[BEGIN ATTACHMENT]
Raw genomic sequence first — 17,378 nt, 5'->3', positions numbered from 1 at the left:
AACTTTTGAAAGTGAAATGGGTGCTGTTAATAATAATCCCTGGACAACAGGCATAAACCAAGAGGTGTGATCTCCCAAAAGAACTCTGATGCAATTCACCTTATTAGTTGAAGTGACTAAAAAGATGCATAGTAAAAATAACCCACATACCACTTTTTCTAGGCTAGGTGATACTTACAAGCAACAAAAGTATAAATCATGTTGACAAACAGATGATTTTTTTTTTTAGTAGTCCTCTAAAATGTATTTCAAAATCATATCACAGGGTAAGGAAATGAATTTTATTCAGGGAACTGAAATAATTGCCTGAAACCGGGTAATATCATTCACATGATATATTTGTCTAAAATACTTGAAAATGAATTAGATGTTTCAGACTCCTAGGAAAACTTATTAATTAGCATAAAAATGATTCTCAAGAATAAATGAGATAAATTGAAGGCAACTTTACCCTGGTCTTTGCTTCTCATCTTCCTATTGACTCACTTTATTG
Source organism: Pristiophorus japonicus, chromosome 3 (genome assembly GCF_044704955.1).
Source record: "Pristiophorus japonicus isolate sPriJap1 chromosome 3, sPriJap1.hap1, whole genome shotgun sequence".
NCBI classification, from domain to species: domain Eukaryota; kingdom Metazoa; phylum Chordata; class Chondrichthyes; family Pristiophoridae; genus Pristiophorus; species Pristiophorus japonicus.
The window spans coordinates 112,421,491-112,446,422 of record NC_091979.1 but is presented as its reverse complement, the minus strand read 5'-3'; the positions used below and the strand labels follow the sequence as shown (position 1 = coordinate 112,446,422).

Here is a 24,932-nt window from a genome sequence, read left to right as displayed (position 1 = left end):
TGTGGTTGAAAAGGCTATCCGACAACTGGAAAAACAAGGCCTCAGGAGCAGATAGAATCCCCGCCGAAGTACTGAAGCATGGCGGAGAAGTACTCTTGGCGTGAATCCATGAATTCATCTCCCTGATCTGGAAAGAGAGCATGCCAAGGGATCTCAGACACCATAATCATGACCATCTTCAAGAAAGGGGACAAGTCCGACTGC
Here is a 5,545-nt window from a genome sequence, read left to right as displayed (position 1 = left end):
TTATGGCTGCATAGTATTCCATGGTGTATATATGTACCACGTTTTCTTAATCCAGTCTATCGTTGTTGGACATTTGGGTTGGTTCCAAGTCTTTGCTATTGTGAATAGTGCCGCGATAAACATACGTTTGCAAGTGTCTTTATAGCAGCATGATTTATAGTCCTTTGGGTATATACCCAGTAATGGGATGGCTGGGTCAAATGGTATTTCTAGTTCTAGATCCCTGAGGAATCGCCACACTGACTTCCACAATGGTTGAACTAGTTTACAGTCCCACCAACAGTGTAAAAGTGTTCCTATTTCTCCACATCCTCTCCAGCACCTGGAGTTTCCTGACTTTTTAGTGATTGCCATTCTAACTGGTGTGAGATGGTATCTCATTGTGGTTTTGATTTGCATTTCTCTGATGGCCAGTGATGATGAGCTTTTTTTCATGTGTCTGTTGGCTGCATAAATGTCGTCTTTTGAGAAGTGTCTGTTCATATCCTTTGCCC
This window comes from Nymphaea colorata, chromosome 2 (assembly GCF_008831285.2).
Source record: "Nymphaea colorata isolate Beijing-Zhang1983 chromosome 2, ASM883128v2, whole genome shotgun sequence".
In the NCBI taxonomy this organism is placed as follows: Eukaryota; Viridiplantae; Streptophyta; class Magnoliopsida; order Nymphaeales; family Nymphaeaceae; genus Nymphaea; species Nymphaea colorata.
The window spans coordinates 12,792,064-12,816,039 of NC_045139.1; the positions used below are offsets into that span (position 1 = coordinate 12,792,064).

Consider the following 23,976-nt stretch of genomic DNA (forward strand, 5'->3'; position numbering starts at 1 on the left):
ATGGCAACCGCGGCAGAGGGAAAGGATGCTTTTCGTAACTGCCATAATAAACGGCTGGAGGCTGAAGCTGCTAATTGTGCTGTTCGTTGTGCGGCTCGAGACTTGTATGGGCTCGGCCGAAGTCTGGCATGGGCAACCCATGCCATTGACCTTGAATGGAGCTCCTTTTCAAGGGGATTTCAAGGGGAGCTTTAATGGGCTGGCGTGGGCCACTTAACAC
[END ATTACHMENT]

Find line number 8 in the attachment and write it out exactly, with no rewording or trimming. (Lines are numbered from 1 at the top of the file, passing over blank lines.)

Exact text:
TGTGGTTGAAAAGGCTATCCGACAACTGGAAAAACAAGGCCTCAGGAGCAGATAGAATCCCCGCCGAAGTACTGAAGCATGGCGGAGAAGTACTCTTGGCGTGAATCCATGAATTCATCTCCCTGATCTGGAAAGAGAGCATGCCAAGGGATCTCAGACACCATAATCATGACCATCTTCAAGAAAGGGGACAAGTCCGACTGC